Young pianists from around the world will participate in the Honens International Piano Competition in Calgary

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In 1992, pianist Jon Kimura Parker served on the first jury of the Honens International Piano Competition.

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He was 33 at the time. It was a relatively young age to sit on a judging panel, especially since the oldest contestant that year was 30 years old.

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“I remember feeling pretty intimidated to be on this jury at such a young age,” Parker said, in an interview from his office at Rice University in Houston, where he has taught for 21 years. “So that was a big deal for me.”

Among the many memorable moments for Parker was meeting Esther Honens, the philanthropist and amateur pianist who was determined to bring an international music festival to Calgary. She had donated $5 million to endow the Esther Honens International Piano Competition Foundation and the first Honens Competition was held the following year. She was 89 years old.

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“She forced herself to stay alive to see the first contest over,” says Parker, who was named artistic director of Honens in 2017. “She died five days later. There was a special box set up at the Jack Singer Hall so she could enjoy the competition privately. It was very special.

Eight years earlier Parker had won the Leeds International Piano Competition. He hadn’t featured in many competitions in his twenties but believed in Leeds’ vision.

“I knew it was more about artistry and musicality than flash and technique,” ​​he says. “He already had that reputation. I understood very quickly from Esther Honens herself that she envisioned this competition as being in the same vein, that it would have this art and what we now call “the complete artist” as its first priority. The other thing that was really important that she said was that she felt Calgary was incredibly supportive of arts and culture and she wanted the world to know about the city of Calgary and she wanted the piano world to know the city of Calgary. She has succeeded incredibly well. Sometimes I find that people in Calgary are not necessarily aware of the international stature of the Honens contest. I don’t know if there are enough people in Calgary, I wish there were more. But internationally in the music world, Honens is highly, highly regarded and has been since the very beginning.

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Calgarians will have the chance to watch the competition starting October 20, when 10 pianists from around the world will take part in the semi-finals and final at the Bella Concert Hall. On October 27, the three finalists each perform a chamber music recital including a Mozart concerto. On October 28, the three finalists will each perform a concerto of their choice with the Calgary Philharmonic Orchestra at the Jack Singer Concert Hall. The 2022 Honens Prize winner will also be announced that evening.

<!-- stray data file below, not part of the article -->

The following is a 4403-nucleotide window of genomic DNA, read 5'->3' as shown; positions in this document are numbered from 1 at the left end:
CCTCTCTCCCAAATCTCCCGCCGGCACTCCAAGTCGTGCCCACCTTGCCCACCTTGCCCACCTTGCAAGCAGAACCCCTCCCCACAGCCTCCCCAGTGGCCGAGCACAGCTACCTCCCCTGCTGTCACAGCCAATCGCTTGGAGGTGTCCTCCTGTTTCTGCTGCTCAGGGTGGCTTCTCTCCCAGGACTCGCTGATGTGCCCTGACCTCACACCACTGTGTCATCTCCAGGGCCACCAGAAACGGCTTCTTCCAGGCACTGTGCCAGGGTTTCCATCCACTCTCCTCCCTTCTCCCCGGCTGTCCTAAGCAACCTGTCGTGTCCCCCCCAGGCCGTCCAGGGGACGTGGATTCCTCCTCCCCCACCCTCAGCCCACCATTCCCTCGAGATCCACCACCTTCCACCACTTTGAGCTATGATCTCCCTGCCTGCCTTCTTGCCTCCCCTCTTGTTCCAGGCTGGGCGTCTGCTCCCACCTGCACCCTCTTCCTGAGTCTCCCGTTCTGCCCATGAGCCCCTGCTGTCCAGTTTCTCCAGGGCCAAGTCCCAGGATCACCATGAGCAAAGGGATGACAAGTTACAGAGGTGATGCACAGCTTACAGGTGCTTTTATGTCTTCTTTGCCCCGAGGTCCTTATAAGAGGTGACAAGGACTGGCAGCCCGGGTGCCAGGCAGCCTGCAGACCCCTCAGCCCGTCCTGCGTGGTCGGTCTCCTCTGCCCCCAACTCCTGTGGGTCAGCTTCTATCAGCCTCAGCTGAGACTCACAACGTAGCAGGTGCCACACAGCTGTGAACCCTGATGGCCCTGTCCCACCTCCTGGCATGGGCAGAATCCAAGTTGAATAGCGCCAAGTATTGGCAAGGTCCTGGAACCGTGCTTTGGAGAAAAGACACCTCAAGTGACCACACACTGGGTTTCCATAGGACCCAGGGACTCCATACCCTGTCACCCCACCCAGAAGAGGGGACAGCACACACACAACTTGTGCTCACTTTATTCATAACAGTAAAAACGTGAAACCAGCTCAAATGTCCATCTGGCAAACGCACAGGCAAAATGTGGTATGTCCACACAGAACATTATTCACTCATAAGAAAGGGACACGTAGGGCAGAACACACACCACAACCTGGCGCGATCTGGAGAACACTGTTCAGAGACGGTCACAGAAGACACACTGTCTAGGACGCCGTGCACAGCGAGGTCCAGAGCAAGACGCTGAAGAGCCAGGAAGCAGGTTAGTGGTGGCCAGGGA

Due to the pandemic, the competition was delayed for a year. Thus, the 30th anniversary of the founding of Honens coincides with its 10th competition, which is usually held every three years. In March, more than 40 competitors took part in the quarter-finals in Frankfurt and New York. Each gave a 45-minute solo recital, which was captured by an audio and video crew. The videos were viewed by Honens’ first jury, who chose the 10 semi-finalists.

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While the competition is perhaps the main attraction for Honens, there will be master classes, panels and recitals dotted throughout the two weeks. This will include a farewell recital on October 25 at the Bella by Pianist of Georgian descent and raised in Hungary Nicolas Namoradze, who was named Honens Prize winner in 2018.

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Winners of the award receive $100,000 as well as a three-year artistic and professional development program that included new management in New York.

“We have set up debut recitals for (Namoradze) in Berlin, London, Tokyo and New York and they have all been incredibly successful,” says Parker. “During the pandemic, he did recording projects that were widely praised by Gramophone magazine, for example. He made the cover of Music in Europe magazine. A lot of what we do has been supporting the start of his career.

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The semi-finalists who will perform in Calgary are:

Ádám Balogh, 24, from Hungary
Rachel Breen, 26, from the United States
Łukasz Byrdy, 28, from Poland
Sae Yoon Chon, 27, South Korea
George Fu, 31, from the United States

Simon Karakulidi, 25, from Russia/USA
Aleksandra Kasman Laude, 27, from Russia/USA
Illia Ovcharenko, 21, Ukrainian
Philipp Scheucher, 29, Austria
Angie Zhang, 26, from the United States.

The Honens International Piano Competition runs from October 20-28. Visit or download the app for a full schedule.

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